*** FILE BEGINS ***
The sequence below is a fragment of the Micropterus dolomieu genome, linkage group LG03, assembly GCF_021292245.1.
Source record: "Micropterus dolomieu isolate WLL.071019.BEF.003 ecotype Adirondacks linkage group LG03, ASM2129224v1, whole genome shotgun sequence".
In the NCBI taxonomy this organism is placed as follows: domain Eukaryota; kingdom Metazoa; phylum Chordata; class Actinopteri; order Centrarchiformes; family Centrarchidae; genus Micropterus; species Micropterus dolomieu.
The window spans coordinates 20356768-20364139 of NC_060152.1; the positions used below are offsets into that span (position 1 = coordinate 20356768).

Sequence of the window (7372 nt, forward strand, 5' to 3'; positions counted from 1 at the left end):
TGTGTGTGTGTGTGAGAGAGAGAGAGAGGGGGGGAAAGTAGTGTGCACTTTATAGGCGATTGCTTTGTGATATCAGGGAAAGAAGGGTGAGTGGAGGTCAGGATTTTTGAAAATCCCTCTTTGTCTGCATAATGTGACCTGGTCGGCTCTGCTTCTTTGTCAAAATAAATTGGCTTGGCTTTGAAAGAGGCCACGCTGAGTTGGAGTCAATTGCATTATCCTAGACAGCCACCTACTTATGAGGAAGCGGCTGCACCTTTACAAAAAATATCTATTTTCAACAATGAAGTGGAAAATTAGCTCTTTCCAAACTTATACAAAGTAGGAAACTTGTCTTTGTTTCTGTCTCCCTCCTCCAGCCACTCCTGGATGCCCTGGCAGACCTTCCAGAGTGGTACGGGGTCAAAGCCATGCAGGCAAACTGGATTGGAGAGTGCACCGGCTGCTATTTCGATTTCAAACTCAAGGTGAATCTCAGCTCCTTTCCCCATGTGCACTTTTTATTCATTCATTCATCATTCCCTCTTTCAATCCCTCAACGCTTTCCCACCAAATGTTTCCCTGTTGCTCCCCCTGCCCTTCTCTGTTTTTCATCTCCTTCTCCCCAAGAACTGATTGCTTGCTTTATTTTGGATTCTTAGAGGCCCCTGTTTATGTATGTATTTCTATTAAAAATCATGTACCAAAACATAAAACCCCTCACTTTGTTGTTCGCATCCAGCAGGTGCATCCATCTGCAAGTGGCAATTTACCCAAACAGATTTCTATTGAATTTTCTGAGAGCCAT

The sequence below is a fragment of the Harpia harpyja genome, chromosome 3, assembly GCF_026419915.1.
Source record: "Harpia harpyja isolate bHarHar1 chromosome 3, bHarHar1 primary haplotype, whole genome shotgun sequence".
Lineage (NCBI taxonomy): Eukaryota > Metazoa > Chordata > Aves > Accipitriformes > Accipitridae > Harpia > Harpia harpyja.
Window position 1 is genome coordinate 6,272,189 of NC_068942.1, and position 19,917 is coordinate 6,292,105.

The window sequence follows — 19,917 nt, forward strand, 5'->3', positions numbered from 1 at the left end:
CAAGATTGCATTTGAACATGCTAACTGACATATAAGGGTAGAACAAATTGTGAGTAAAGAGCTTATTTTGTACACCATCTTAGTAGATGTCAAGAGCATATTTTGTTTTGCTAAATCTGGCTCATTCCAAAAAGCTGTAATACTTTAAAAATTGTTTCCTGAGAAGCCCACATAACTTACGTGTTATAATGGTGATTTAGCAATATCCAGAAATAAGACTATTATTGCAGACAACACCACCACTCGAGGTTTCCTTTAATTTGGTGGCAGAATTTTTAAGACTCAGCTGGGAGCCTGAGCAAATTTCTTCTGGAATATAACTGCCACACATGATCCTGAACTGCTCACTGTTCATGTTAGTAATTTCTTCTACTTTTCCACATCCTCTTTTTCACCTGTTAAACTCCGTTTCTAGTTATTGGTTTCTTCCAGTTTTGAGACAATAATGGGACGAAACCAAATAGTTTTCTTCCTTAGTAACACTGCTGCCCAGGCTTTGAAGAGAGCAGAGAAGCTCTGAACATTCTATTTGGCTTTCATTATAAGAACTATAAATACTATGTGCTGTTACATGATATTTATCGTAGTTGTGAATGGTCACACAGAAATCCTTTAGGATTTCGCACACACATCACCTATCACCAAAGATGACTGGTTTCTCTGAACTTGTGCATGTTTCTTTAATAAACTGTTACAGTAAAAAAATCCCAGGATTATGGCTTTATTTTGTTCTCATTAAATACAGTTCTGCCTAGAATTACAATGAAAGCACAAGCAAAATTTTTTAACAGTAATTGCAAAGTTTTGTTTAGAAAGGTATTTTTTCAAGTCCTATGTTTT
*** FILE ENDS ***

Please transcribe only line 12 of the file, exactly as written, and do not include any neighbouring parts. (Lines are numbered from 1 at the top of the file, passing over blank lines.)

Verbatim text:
CAAGATTGCATTTGAACATGCTAACTGACATATAAGGGTAGAACAAATTGTGAGTAAAGAGCTTATTTTGTACACCATCTTAGTAGATGTCAAGAGCATATTTTGTTTTGCTAAATCTGGCTCATTCCAAAAAGCTGTAATACTTTAAAAATTGTTTCCTGAGAAGCCCACATAACTTACGTGTTATAATGGTGATTTAGCAATATCCAGAAATAAGACTATTATTGCAGACAACACCACCACTCGAGGTTTCCTTTAATTTGGTGGCAGAATTTTTAAGACTCAGCTGGGAGCCTGAGCAAATTTCTTCTGGAATATAACTGCCACACATGATCCTGAACTGCTCACTGTTCATGTTAGTAATTTCTTCTACTTTTCCACATCCTCTTTTTCACCTGTTAAACTCCGTTTCTAGTTATTGGTTTCTTCCAGTTTTGAGACAATAATGGGACGAAACCAAATAGTTTTCTTCCTTAGTAACACTGCTGCCCAGGCTTTGAAGAGAGCAGAGAAGCTCTGAACATTCTATTTGGCTTTCATTATAAGAACTATAAATACTATGTGCTGTTACATGATATTTATCGTAGTTGTGAATGGTCACACAGAAATCCTTTAGGATTTCGCACACACATCACCTATCACCAAAGATGACTGGTTTCTCTGAACTTGTGCATGTTTCTTTAATAAACTGTTACAGTAAAAAAATCCCAGGATTATGGCTTTATTTTGTTCTCATTAAATACAGTTCTGCCTAGAATTACAATGAAAGCACAAGCAAAATTTTTTAACAGTAATTGCAAAGTTTTGTTTAGAAAGGTATTTTTTCAAGTCCTATGTTTT